Friday, 20 February 2009

Telefilms: Telling Our Own Tales

By Mwalimu George Ngwane
Posted 17/02/09
culled from:

The rampant closure of cinemas in most cities in Africa today may be harmful to the growth of celluloid cinema and the future of the film festival (FESPACO) in Burkina Faso. On the other hand this may open a window of opportunity to the new wave of television films (telefilms) now becoming a permanent feature in our cultural landscape.

Africa Magic and Africa Magic Plus, the twin audio-visual channels hosted by M-Net in South Africa are fast becoming the artistic vista for African film producers interested in bringing screen art and culture to the privacy of our sitting rooms and bedrooms.

With the waning interest in a reading culture, telefilms are now bound to play the role “African Writers Series” played in the wake of Independence by showcasing the values and virtues, lores and mores as well as the aesthetic diversity of traditional Africa.

With our educational system alienated from the lessons of our own tangible and intangible cultural heritage, telefilms have a great challenge to correct more than five decades of ahistorical dialogue and pervaded ideological interpretations.

With most African Television channels borrowing and beaming more than 70% of cultural products from the West, the initiative from these twin M-net channels needs to serve as an inspiration for all National Televisions to drink deep from the wealth of telefilm professionalism that is gaining a new momentum in the continent.

Triggered by the mega success of the Nigerian telefilm industry (Nollywood) other African countries like Cameroon, Uganda, Rwanda, Kenya, Tanzania and Ghana are churning out telefilms that nonetheless need to be examined against the primordial rationale of the African cinema.

Cinema has a vital role in our development because it is a means of education, information and consciousness raising as well as a stimulus to creativity. But in the African context our cinema should be inspired by our own realities and our own needs. This is not to limit our creative development paradigm merely to some jingoistic parameters but to see culture as it is which is about identity, personality and ownership.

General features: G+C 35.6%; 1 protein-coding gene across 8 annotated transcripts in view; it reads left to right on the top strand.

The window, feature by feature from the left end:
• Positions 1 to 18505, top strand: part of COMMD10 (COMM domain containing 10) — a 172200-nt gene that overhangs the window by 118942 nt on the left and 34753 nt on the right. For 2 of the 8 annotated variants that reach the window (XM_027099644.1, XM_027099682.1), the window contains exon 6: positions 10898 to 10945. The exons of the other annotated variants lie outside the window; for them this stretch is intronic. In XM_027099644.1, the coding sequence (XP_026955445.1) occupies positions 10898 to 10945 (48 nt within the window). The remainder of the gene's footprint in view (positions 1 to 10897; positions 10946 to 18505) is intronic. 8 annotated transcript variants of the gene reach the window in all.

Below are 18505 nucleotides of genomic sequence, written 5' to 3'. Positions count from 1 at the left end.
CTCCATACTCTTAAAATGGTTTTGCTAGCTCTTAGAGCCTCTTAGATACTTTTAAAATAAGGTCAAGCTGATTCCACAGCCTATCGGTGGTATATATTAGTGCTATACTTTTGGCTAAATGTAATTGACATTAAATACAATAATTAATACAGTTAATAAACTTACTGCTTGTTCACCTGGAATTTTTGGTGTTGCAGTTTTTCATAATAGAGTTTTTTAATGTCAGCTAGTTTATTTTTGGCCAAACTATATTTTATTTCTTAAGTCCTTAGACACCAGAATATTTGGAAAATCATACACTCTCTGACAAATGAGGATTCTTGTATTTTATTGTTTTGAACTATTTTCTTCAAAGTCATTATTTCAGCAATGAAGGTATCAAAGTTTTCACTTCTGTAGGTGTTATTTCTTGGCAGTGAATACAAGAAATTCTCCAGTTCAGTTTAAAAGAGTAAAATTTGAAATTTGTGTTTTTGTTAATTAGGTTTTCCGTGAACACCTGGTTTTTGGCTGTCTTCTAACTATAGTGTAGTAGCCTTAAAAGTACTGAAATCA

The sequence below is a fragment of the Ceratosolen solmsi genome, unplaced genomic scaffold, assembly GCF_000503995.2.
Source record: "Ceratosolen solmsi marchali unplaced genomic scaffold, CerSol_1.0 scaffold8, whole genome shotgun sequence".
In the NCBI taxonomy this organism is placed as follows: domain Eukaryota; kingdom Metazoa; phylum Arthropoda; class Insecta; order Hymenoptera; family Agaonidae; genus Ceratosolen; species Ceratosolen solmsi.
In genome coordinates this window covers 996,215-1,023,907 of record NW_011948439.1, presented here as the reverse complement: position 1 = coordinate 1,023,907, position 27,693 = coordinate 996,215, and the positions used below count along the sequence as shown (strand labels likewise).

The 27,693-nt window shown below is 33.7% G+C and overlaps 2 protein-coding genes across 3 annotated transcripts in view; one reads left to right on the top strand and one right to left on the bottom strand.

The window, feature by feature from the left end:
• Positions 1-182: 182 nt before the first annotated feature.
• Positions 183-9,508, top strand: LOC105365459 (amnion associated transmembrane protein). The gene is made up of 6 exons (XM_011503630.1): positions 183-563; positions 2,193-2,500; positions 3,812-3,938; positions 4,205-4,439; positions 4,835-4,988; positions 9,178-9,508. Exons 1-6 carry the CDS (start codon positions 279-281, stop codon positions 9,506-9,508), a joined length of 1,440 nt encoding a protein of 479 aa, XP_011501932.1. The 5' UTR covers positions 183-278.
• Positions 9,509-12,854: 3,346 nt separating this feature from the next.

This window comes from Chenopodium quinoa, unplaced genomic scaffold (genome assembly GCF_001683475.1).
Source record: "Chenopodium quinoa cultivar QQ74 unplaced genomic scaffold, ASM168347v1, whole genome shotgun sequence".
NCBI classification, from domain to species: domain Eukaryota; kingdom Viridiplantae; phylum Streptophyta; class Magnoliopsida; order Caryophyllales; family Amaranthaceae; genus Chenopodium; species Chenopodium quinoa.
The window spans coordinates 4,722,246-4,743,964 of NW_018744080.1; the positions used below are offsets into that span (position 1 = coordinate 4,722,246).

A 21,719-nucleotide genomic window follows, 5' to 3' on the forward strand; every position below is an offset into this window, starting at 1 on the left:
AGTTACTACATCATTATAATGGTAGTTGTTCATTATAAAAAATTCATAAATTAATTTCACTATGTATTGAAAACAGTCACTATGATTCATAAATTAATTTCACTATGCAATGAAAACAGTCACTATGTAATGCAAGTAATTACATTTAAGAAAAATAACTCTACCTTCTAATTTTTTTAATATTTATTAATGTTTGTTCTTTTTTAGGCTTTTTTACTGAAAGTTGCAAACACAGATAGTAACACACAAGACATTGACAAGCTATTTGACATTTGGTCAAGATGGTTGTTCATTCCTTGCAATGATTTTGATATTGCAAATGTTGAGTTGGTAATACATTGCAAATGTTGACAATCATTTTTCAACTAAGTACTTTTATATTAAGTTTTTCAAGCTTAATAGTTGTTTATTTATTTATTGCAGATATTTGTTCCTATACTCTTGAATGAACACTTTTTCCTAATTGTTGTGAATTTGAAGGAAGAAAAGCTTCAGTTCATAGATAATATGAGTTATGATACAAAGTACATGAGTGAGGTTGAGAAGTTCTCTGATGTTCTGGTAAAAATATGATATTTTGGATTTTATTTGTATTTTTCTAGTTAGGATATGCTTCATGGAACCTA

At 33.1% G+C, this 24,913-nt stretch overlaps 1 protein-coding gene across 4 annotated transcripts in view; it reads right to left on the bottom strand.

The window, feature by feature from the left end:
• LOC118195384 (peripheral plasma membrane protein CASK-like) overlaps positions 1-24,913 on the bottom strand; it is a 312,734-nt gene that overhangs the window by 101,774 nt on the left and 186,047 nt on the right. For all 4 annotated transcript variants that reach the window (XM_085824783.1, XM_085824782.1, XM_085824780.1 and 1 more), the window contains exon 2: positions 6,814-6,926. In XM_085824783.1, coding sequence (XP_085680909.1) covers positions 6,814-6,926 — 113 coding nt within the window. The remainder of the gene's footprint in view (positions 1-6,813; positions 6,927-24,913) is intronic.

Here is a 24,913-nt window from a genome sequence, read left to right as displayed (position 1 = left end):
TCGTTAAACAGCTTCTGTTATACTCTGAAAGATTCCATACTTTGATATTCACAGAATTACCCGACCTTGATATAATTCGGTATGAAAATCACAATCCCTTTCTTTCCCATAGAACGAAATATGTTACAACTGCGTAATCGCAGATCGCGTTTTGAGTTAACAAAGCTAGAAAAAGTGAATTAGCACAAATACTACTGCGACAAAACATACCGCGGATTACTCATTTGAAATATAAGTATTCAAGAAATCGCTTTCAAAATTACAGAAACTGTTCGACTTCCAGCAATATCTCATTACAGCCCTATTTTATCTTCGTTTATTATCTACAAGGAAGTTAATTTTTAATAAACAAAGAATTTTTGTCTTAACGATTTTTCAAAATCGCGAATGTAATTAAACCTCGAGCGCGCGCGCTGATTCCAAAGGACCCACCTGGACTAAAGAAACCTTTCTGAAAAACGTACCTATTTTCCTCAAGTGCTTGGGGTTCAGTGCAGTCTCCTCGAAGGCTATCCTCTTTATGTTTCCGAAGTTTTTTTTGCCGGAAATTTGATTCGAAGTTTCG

Telefilms are supposed to be the technological and artistic griot of the African who saddled with an overkill of Eurocentric discourse needs to find her own voice, vision and views of who we are as a people.

Telefilms may lose their bearing if their scripts are not seen through the African prism and if their subject matter and locations are not informed by local colour.

The rising popularity of telefilms risk becoming a mere bubble if the film directors and producers do not seek to break the monolithic universality of world view and export across our national and continental frontiers the uniqueness of the Afrocentric character.

So far, artificial jet set value trappings (posh cars, plush mansions and ostentatious settings) dominate the essence of didactic message and tropical content.

And the tropical content is legion; from governance, reproductive health issues, rituals, development agendas to advocacy. Our telefilms need to transcend the realm of ululation folklore to development interventions; they must become an edutainment weapon in which the viewer identifies with the script development and the holistic spiritual, material, intellectual and emotional features of the performers.

This was the forte of pioneer film makers in Africa like Sembene Ousmane, Daniel Kamwa, Djibril Diop Mambery, Soulymane Cisse, Benama Bakhti just to name a few and the famous Spike Lee of America..

It was the secret behind the success of films like “Lumumba” by Raoul Peck, “Yellow Card” by John Riber, “Fools” by Ramadan Suleima, “Rage” by Aduaka and “Pieces d’identit√©” by Mweza Ngagwa.

The enthusiasm and excitement to be part of the telefilm star train needs to be matched with a corresponding creativity that unearths our heritage how ever ugly.

The next challenge would be for the private and public media to recognize telefilms as a resource in generating income by paying for and respecting the local content rule which bounds them to project 90% of national cultural goods.

Telefilm professionals would have to network in order to protect their intellectual property rights, hone their skills and improve on their marketing strategies.

African governments need to fund the production of telefilms by organising telefilm festivals, providing seed support for production and direct grants to artists, opening their national borders for distribution, and establishing training grounds for amateurs interested in becoming telefilm professionals.

With this involvement of all stakeholders in cultural communication, our telefilms would not only be seen to be produced by the African people but would be recognized as cultural goods which are first and foremost at the service of the people in Africa.

*Mwalimu George Ngwane has produced three telefilms on gender-based violence, reproductive health, and history (

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